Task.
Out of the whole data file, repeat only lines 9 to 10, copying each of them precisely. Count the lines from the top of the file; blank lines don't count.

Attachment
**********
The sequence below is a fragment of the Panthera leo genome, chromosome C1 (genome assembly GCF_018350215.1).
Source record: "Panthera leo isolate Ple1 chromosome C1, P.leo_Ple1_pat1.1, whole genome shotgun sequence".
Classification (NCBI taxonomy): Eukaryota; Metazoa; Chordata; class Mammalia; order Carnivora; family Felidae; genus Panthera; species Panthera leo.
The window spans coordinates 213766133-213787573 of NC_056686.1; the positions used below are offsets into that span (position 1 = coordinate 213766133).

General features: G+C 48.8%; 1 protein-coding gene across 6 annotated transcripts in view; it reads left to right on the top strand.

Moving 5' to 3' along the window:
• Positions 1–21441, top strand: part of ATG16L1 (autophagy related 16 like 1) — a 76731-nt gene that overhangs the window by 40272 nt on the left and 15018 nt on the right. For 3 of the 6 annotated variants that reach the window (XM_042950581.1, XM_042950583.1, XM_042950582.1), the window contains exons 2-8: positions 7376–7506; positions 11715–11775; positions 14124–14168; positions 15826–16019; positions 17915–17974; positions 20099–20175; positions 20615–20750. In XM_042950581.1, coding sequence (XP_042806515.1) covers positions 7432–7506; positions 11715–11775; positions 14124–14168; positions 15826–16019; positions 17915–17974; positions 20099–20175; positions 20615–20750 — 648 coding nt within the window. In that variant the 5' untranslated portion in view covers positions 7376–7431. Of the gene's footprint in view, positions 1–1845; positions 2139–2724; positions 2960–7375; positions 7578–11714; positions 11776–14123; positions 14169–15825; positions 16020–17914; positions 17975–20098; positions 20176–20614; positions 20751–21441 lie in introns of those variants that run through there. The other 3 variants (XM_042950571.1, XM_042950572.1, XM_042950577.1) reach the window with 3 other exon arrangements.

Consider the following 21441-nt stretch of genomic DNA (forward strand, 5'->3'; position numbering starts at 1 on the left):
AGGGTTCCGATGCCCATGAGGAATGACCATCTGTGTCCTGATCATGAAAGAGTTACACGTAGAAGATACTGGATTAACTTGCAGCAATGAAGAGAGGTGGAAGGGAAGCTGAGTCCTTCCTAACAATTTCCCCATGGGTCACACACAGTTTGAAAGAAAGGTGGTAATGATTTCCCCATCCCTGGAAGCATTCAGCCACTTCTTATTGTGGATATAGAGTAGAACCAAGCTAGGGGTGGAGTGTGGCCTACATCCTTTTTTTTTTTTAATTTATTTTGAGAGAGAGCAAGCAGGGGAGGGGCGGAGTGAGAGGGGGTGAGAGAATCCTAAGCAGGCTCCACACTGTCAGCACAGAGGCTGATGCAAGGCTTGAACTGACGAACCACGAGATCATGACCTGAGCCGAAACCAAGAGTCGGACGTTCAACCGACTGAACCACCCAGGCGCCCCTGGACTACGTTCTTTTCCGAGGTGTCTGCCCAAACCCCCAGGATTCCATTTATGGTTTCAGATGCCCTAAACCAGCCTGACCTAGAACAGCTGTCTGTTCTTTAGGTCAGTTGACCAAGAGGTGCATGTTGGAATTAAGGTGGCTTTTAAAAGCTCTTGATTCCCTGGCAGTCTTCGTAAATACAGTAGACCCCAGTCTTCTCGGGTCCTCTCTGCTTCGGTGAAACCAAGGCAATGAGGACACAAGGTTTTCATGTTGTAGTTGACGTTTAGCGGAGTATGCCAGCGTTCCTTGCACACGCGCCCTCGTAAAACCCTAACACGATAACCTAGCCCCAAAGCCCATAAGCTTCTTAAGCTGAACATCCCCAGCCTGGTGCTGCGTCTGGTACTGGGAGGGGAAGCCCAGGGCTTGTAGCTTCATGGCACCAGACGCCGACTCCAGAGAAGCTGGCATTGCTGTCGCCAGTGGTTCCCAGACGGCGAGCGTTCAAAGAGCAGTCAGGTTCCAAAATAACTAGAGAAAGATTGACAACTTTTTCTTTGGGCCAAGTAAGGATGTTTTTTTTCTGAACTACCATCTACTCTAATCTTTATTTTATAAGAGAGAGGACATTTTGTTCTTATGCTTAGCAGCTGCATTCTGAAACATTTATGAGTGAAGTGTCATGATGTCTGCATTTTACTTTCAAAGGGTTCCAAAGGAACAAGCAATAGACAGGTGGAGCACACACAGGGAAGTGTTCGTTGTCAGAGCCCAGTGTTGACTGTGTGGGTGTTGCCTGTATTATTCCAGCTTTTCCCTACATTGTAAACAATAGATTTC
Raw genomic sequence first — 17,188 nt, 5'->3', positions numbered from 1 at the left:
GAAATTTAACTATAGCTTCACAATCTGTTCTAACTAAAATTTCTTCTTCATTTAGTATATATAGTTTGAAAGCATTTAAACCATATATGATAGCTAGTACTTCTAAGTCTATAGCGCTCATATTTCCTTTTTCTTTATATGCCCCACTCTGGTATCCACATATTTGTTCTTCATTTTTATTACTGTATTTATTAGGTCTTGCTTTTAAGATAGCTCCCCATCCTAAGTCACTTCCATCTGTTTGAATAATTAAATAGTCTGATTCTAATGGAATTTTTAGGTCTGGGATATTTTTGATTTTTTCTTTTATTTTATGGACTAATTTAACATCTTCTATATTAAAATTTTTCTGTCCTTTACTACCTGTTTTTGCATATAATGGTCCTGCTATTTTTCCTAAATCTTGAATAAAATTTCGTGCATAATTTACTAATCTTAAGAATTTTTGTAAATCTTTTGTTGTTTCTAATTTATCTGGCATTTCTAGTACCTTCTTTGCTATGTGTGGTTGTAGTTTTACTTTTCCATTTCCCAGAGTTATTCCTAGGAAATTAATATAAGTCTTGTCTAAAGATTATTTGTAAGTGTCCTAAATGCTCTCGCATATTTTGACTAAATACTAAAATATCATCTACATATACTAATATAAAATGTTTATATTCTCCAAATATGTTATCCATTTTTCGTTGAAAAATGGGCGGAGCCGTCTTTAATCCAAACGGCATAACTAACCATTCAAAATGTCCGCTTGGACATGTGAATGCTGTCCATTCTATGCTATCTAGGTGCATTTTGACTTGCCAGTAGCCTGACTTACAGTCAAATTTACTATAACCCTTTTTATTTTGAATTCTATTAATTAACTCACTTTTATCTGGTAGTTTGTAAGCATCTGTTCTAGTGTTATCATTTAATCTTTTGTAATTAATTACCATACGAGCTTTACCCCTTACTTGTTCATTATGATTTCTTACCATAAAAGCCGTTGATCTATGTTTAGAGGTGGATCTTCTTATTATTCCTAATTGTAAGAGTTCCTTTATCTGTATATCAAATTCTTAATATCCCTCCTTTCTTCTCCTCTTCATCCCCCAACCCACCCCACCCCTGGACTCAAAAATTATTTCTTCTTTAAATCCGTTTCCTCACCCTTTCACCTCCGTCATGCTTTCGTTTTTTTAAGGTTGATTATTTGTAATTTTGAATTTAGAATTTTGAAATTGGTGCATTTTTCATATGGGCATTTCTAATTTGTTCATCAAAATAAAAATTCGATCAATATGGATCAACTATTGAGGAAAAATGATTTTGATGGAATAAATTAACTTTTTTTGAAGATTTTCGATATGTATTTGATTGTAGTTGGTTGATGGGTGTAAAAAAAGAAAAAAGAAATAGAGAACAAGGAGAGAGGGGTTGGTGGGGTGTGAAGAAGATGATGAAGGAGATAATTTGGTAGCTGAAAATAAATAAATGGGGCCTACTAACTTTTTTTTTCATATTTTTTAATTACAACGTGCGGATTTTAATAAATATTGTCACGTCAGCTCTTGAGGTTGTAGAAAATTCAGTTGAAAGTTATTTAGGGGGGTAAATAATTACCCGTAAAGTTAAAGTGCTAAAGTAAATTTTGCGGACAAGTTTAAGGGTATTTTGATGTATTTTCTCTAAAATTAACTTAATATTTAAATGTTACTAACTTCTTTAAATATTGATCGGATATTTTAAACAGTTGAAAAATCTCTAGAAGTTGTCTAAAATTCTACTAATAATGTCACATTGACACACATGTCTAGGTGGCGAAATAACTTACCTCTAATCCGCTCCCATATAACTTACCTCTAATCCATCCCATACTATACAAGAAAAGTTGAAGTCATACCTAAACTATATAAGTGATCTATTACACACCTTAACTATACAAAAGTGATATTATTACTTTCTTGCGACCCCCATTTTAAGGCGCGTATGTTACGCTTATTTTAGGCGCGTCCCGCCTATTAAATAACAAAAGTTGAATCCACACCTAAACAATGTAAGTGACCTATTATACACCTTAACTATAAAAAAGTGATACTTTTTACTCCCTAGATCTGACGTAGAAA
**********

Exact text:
AGGGTTCCGATGCCCATGAGGAATGACCATCTGTGTCCTGATCATGAAAGAGTTACACGTAGAAGATACTGGATTAACTTGCAGCAATGAAGAGAGGTGGAAGGGAAGCTGAGTCCTTCCTAACAATTTCCCCATGGGTCACACACAGTTTGAAAGAAAGGTGGTAATGATTTCCCCATCCCTGGAAGCATTCAGCCACTTCTTATTGTGGATATAGAGTAGAACCAAGCTAGGGGTGGAGTGTGGCCTACATCCTTTTTTTTTTTTAATTTATTTTGAGAGAGAGCAAGCAGGGGAGGGGCGGAGTGAGAGGGGGTGAGAGAATCCTAAGCAGGCTCCACACTGTCAGCACAGAGGCTGATGCAAGGCTTGAACTGACGAACCACGAGATCATGACCTGAGCCGAAACCAAGAGTCGGACGTTCAACCGACTGAACCACCCAGGCGCCCCTGGACTACGTTCTTTTCCGAGGTGTCTGCCCAAACCCCCAGGATTCCATTTATGGTTTCAGATGCCCTAAACCAGCCTGACCTAGAACAGCTGTCTGTTCTTTAGGTCAGTTGACCAAGAGGTGCATGTTGGAATTAAGGTGGCTTTTAAAAGCTCTTGATTCCCTGGCAGTCTTCGTAAATACAGTAGACCCCAGTCTTCTCGGGTCCTCTCTGCTTCGGTGAAACCAAGGCAATGAGGACACAAGGTTTTCATGTTGTAGTTGACGTTTAGCGGAGTATGCCAGCGTTCCTTGCACACGCGCCCTCGTAAAACCCTAACACGATAACCTAGCCCCAAAGCCCATAAGCTTCTTAAGCTGAACATCCCCAGCCTGGTGCTGCGTCTGGTACTGGGAGGGGAAGCCCAGGGCTTGTAGCTTCATGGCACCAGACGCCGACTCCAGAGAAGCTGGCATTGCTGTCGCCAGTGGTTCCCAGACGGCGAGCGTTCAAAGAGCAGTCAGGTTCCAAAATAACTAGAGAAAGATTGACAACTTTTTCTTTGGGCCAAGTAAGGATGTTTTTTTTCTGAACTACCATCTACTCTAATCTTTATTTTATAAGAGAGAGGACATTTTGTTCTTATGCTTAGCAGCTGCATTCTGAAACATTTATGAGTGAAGTGTCATGATGTCTGCATTTTACTTTCAAAGGGTTCCAAAGGAACAAGCAATAGACAGGTGGAGCACACACAGGGAAGTGTTCGTTGTCAGAGCCCAGTGTTGACTGTGTGGGTGTTGCCTGTATTATTCCAGCTTTTCCCTACATTGTAAACAATAGATTTC
Raw genomic sequence first — 17,188 nt, 5'->3', positions numbered from 1 at the left: